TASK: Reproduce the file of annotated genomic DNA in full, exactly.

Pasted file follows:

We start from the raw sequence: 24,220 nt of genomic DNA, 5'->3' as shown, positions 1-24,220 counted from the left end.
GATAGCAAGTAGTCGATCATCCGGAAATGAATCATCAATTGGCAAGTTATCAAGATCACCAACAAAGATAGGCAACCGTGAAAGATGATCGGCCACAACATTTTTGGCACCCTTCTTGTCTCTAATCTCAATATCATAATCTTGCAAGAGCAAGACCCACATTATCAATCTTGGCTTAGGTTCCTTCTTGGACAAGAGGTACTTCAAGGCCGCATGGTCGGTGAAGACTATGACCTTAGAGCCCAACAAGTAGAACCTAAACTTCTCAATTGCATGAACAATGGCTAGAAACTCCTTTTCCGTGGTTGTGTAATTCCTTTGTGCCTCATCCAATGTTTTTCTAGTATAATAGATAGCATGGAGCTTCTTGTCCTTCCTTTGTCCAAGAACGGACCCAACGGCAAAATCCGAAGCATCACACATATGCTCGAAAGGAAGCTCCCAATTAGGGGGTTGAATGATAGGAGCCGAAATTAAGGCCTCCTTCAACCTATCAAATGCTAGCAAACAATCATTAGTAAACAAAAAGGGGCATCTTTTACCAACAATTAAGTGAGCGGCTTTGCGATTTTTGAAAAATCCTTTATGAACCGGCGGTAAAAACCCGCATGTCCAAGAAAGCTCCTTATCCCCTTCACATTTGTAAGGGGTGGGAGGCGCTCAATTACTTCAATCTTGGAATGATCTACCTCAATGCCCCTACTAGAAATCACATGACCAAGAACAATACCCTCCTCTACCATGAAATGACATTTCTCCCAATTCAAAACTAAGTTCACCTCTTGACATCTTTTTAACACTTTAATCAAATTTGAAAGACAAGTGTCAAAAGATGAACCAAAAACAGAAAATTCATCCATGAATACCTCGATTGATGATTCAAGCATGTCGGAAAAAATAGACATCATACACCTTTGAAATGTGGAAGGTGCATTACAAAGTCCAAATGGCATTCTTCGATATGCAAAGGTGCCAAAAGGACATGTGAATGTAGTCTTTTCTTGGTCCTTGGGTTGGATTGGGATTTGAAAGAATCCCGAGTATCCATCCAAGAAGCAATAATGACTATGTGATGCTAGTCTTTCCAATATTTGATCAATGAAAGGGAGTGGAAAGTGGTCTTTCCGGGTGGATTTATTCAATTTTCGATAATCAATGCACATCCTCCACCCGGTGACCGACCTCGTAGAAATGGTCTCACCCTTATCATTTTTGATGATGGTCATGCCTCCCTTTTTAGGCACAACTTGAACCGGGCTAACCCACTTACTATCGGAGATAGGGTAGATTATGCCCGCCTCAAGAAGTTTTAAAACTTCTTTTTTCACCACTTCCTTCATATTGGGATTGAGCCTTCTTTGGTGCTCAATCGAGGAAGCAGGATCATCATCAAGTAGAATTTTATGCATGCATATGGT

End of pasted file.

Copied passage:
We start from the raw sequence: 24,220 nt of genomic DNA, 5'->3' as shown, positions 1-24,220 counted from the left end.
GATAGCAAGTAGTCGATCATCCGGAAATGAATCATCAATTGGCAAGTTATCAAGATCACCAACAAAGATAGGCAACCGTGAAAGATGATCGGCCACAACATTTTTGGCACCCTTCTTGTCTCTAATCTCAATATCATAATCTTGCAAGAGCAAGACCCACATTATCAATCTTGGCTTAGGTTCCTTCTTGGACAAGAGGTACTTCAAGGCCGCATGGTCGGTGAAGACTATGACCTTAGAGCCCAACAAGTAGAACCTAAACTTCTCAATTGCATGAACAATGGCTAGAAACTCCTTTTCCGTGGTTGTGTAATTCCTTTGTGCCTCATCCAATGTTTTTCTAGTATAATAGATAGCATGGAGCTTCTTGTCCTTCCTTTGTCCAAGAACGGACCCAACGGCAAAATCCGAAGCATCACACATATGCTCGAAAGGAAGCTCCCAATTAGGGGGTTGAATGATAGGAGCCGAAATTAAGGCCTCCTTCAACCTATCAAATGCTAGCAAACAATCATTAGTAAACAAAAAGGGGCATCTTTTACCAACAATTAAGTGAGCGGCTTTGCGATTTTTGAAAAATCCTTTATGAACCGGCGGTAAAAACCCGCATGTCCAAGAAAGCTCCTTATCCCCTTCACATTTGTAAGGGGTGGGAGGCGCTCAATTACTTCAATCTTGGAATGATCTACCTCAATGCCCCTACTAGAAATCACATGACCAAGAACAATACCCTCCTCTACCATGAAATGACATTTCTCCCAATTCAAAACTAAGTTCACCTCTTGACATCTTTTTAACACTTTAATCAAATTTGAAAGACAAGTGTCAAAAGATGAACCAAAAACAGAAAATTCATCCATGAATACCTCGATTGATGATTCAAGCATGTCGGAAAAAATAGACATCATACACCTTTGAAATGTGGAAGGTGCATTACAAAGTCCAAATGGCATTCTTCGATATGCAAAGGTGCCAAAAGGACATGTGAATGTAGTCTTTTCTTGGTCCTTGGGTTGGATTGGGATTTGAAAGAATCCCGAGTATCCATCCAAGAAGCAATAATGACTATGTGATGCTAGTCTTTCCAATATTTGATCAATGAAAGGGAGTGGAAAGTGGTCTTTCCGGGTGGATTTATTCAATTTTCGATAATCAATGCACATCCTCCACCCGGTGACCGACCTCGTAGAAATGGTCTCACCCTTATCATTTTTGATGATGGTCATGCCTCCCTTTTTAGGCACAACTTGAACCGGGCTAACCCACTTACTATCGGAGATAGGGTAGATTATGCCCGCCTCAAGAAGTTTTAAAACTTCTTTTTTCACCACTTCCTTCATATTGGGATTGAGCCTTCTTTGGTGCTCAATCGAGGAAGCAGGATCATCATCAAGTAGAATTTTATGCATGCATATGGT